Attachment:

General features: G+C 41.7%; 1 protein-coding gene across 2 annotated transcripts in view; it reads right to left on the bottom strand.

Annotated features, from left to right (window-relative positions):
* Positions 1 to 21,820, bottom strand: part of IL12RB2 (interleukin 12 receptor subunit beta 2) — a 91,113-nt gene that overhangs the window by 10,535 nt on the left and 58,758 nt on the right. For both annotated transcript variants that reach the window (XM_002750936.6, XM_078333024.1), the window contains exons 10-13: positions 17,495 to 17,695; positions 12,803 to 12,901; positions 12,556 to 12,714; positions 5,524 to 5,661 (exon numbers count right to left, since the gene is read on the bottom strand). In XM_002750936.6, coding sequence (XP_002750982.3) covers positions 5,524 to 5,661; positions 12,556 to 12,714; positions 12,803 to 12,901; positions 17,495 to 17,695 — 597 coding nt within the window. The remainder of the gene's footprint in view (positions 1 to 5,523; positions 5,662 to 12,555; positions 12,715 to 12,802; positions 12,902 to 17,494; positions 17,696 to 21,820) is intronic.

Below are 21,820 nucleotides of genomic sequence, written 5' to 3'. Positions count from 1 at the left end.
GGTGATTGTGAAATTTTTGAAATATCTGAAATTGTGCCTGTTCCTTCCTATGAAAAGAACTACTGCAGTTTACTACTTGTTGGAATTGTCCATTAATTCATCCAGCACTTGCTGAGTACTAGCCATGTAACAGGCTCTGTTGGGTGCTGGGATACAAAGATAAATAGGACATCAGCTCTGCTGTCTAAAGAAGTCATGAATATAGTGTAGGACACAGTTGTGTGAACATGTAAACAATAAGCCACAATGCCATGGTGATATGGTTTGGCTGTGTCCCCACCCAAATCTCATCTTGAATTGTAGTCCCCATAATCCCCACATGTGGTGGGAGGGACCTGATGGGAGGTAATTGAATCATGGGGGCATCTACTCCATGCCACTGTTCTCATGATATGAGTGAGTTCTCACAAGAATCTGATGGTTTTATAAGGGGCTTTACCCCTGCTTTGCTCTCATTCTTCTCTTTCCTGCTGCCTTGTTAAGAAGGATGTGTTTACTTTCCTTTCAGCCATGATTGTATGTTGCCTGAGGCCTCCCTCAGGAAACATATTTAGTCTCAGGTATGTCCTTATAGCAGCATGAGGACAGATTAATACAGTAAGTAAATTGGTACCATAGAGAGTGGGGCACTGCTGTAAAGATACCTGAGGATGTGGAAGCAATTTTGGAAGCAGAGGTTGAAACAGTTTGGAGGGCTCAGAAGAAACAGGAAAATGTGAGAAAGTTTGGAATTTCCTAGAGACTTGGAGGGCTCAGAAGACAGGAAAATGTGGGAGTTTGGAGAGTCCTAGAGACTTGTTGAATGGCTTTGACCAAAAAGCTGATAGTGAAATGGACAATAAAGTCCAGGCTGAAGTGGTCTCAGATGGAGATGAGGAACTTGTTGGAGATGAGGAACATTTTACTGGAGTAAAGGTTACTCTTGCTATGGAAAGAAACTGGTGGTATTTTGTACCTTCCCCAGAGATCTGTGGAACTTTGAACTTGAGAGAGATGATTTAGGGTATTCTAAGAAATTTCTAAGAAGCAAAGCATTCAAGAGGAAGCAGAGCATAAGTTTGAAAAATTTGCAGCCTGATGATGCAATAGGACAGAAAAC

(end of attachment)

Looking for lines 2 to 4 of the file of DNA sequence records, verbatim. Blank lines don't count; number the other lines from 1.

Annotated features, from left to right (window-relative positions):
* Positions 1 to 21,820, bottom strand: part of IL12RB2 (interleukin 12 receptor subunit beta 2) — a 91,113-nt gene that overhangs the window by 10,535 nt on the left and 58,758 nt on the right. For both annotated transcript variants that reach the window (XM_002750936.6, XM_078333024.1), the window contains exons 10-13: positions 17,495 to 17,695; positions 12,803 to 12,901; positions 12,556 to 12,714; positions 5,524 to 5,661 (exon numbers count right to left, since the gene is read on the bottom strand). In XM_002750936.6, coding sequence (XP_002750982.3) covers positions 5,524 to 5,661; positions 12,556 to 12,714; positions 12,803 to 12,901; positions 17,495 to 17,695 — 597 coding nt within the window. The remainder of the gene's footprint in view (positions 1 to 5,523; positions 5,662 to 12,555; positions 12,715 to 12,802; positions 12,902 to 17,494; positions 17,696 to 21,820) is intronic.

Below are 21,820 nucleotides of genomic sequence, written 5' to 3'. Positions count from 1 at the left end.